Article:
Rest for the Living - Nerve Software
When Final Doom was released in 1996,
it was assumed, rightly so, that we would never see another officially
sanctioned Doom mapset again. Yet, here we are in 2010, with 'No Rest for
This nine level episode for
Doom 2 was created by Russell Meakim and Richard Heath of Nerve Software.
While any well connected Doomer can get their hands on a PC copy, the only
legitimate way to play the latest episode is purchasing Doom II for the
XBox 360. Despite the slightly more restrictive requirements to play this
episode, it is still worth your time. I breezed through all 32 levels of
Doom 2 on Ultra Violence without too much difficulty, then introduced
myself to the new episode. During my twelfth attempt at trying to beat
Map05: Vivisection, I realized the authors clearly took the modern skills
of Doomers into account and ratcheted up the difficulty for these maps.
Some of them are downright brutal and really push your skills.
I don't think it's enough that these maps just play well, but they are
also, visually, quite impressive vanilla maps too. The quality is as good
as some of the better community produced maps. I think there is a certain gravitas
that comes with being an official id Software sanctioned episode. While I
would have probably given 'No Rest for the Living' a Cacoward anyways,
it is that good, but being the first new official episode for Doom
in almost 15 years is pretty significant.
Demade - JP LeBreton
When I signed on to do this years Cacowards (again), I was looking at the list of Cacoward
nominees and was having trouble picking a wad that I was really fond of, and Scuba suggested
to me that someone should review Arcadia. I read a quick overview of the wad, and while I took
it, I didn't have a whole lot of faith that I
would like it, with its
emphasis on atmosphere over gameplay. And I was very, very wrong.
Arcadia Demade is a remake of a Bioshock map of the same name. It features an organic, open
environment with plenty of atmosphere and a new palette. It's plenty dark, very gloomy, and
has new music to match the visuals, creating a completely engrossing environment. The map has
somewhat slow and easy gameplay, and while I understand thing placement was also heavily
inspired by the original, it could have used some Doom flair. Still, that isn't what this map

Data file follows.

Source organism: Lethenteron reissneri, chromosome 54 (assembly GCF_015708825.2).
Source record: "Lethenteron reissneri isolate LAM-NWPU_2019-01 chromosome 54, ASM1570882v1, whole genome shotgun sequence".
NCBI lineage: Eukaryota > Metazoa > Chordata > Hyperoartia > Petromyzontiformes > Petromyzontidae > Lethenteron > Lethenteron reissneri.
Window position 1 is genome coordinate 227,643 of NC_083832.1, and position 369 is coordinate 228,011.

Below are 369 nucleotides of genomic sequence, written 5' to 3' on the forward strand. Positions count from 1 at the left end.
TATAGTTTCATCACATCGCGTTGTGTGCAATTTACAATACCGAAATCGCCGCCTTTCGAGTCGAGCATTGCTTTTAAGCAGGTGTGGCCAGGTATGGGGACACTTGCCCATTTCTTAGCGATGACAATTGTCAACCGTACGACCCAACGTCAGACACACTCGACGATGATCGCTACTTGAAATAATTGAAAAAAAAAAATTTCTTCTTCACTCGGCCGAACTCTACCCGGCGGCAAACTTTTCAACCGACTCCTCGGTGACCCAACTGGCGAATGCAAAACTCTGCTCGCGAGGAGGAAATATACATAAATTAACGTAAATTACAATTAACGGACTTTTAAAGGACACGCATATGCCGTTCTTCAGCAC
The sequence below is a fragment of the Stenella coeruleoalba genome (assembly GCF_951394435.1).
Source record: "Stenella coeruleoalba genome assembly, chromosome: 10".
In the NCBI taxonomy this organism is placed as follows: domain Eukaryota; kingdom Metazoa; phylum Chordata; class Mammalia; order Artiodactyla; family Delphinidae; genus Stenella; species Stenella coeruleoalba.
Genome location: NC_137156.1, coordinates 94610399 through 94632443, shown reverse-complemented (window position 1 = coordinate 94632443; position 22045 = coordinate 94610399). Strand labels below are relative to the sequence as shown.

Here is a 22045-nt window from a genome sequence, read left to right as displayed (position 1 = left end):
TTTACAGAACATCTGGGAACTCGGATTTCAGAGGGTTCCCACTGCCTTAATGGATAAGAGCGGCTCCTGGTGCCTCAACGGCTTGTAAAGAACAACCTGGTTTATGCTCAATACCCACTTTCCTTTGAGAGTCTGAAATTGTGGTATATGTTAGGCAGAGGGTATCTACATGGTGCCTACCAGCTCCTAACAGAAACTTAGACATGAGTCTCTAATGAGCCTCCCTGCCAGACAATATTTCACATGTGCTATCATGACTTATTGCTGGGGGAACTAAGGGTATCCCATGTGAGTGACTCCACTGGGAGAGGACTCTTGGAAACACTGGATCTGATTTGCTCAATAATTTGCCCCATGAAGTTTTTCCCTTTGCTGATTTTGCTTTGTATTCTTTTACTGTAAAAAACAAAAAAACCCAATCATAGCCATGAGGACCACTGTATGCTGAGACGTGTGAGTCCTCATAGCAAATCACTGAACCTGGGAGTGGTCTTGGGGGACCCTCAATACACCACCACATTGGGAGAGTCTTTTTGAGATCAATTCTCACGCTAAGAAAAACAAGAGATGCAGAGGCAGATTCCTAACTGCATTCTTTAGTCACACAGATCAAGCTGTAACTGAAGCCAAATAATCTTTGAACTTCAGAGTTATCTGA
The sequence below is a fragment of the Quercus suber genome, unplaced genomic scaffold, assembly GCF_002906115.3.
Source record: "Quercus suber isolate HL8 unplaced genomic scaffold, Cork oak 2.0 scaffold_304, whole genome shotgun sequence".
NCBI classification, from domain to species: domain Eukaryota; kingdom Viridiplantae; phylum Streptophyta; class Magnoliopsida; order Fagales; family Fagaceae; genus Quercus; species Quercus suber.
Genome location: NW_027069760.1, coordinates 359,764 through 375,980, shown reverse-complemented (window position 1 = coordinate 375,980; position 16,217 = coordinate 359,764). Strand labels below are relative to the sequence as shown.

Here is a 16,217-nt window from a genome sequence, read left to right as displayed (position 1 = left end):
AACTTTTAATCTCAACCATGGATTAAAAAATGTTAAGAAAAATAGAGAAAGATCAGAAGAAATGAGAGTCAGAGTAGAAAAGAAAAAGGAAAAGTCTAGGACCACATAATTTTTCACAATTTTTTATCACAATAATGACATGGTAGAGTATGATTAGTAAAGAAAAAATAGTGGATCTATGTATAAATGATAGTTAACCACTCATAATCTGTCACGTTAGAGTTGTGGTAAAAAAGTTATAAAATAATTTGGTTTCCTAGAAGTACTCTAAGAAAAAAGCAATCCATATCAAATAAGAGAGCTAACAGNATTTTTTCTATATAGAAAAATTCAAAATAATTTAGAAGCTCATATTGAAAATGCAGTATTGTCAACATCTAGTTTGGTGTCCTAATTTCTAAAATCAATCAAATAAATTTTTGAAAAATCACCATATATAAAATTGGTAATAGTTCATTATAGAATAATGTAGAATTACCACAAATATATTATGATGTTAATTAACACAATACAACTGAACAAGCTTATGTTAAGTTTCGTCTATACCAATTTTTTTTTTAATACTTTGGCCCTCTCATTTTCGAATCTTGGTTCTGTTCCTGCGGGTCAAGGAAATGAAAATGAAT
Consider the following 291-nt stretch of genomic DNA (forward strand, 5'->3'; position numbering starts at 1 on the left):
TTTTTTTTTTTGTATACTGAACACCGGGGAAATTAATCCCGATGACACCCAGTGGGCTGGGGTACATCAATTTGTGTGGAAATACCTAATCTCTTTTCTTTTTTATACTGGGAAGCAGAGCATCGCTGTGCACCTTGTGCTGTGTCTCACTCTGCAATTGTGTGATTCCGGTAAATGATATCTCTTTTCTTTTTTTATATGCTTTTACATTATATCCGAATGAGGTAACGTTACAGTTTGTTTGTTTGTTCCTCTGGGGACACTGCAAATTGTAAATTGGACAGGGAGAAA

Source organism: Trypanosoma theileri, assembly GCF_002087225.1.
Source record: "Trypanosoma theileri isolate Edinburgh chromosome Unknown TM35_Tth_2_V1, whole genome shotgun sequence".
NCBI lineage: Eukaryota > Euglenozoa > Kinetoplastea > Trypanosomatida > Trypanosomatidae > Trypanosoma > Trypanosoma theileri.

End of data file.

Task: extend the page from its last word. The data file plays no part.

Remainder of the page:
is about. It's about the exploration and discovery of a very intriguing environment, and in
that effort the map is definitely top notch. It's the sort of map you'll check out more than once.
Recommended for everyone, even if you've never touched Bioshock.
Scuba Note: Jean-Paul LeBreton, author of this map, was
also one of the level designers for Bioshock. This isn't just a remake of a
Bioshock level, it is a Doom remake of a Bioshock level by the same person
who made the level in Bioshock. Check out the link above to read his
thoughts on Doom and an essay on what makes Doom mapping unique.
Curse of D'sparil
distinctly remember the first time I played through Heretic. It was an
almost uncanny parallel between the feelings of awe I felt when I first
played through Doom. Heretic's first episode carried the same clout that
Doom's first episode did for me. The music, the way you could distinguish
each monster from its peers, the way the weapons felt...all of those
elements tie in together to form the same manner of nostalgia and
wonderfully simplistic yet deep gameplay that Doom pulls off so
effortlessly. Heretic is a great facsimile of Doom; it just wears a
different style of clothing. As I think back on my nostalgia for this game,
I become a bit melancholic. If only there were more Heretic maps out there
that could reproduce that same level of character, especially given all of
the port advancements these days.
It would seem Kristus took notice of this void and decided to fill it. Bless
Curse of D'sparil
is one great gem in the small, scummy pond that is the body of
community-made Heretic maps. Certainly it isn't the only one, but it is such
a rare sight to see something of this caliber made for Heretic that I
absolutely had to pick it for a Cacoward this year. Kristus applied his
usual amazing skills to craft what is probably one of the best Heretic
experiences I've had since playing the original episode. The maps
themselves, totaling to 9, are filled to the brim with beautiful
architecture fitting with Heretic's feel very well. Even with Heretic's
limited texture selection, Kristus did an amazing job stitching together the
visuals. The gameplay too is very polished, if a tad bit more difficult than
the original, which is a welcome deviation in my book. The overall
presentation screams Heretic. It's not meant to change or enhance the
original mechanics, but rather work within them to their fullest potential.
And because of that, Curse of D'sparil will likely be one of my personal
favorite Heretic map sets for a very long time to come. If you haven't
played this by now, don't rob yourself of an opportunity of a great Heretic
- No Rest for the Living
- Curse of D'sparil
- UAC Ultra
- Speed of Doom
- Drip Feed
- Epic 2
- Best Multiplayer
- Worst Wad
- Mordeth Award
- Mapper of the Year
What are we waiting for?
What significant projects are still awaiting a release?
If you said Millennium or Mordeth, you're wrong... those projects don't
- Knee Deep in KDIZD
- Marines of UAC
- Doom Beyond
- RTC 3057: Episode 2
- KamaSutra 2
- The Shores of ZDoom
- Demon Eclipse